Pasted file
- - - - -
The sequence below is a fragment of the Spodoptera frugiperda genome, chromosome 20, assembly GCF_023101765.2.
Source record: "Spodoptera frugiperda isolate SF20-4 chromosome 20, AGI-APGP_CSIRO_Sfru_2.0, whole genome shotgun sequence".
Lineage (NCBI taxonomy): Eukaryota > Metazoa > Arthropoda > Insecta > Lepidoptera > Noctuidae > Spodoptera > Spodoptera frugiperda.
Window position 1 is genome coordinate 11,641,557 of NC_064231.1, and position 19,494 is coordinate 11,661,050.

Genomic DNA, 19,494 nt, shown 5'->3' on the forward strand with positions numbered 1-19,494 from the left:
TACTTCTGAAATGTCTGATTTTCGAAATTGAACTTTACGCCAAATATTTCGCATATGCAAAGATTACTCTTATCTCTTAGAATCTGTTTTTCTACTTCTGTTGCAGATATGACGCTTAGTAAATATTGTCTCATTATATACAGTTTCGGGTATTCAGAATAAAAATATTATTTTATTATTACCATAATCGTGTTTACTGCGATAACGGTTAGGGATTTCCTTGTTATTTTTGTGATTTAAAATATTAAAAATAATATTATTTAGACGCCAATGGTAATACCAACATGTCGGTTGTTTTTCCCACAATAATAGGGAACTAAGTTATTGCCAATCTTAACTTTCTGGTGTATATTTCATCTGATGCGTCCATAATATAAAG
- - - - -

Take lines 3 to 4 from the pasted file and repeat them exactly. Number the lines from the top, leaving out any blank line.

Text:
Lineage (NCBI taxonomy): Eukaryota > Metazoa > Arthropoda > Insecta > Lepidoptera > Noctuidae > Spodoptera > Spodoptera frugiperda.
Window position 1 is genome coordinate 11,641,557 of NC_064231.1, and position 19,494 is coordinate 11,661,050.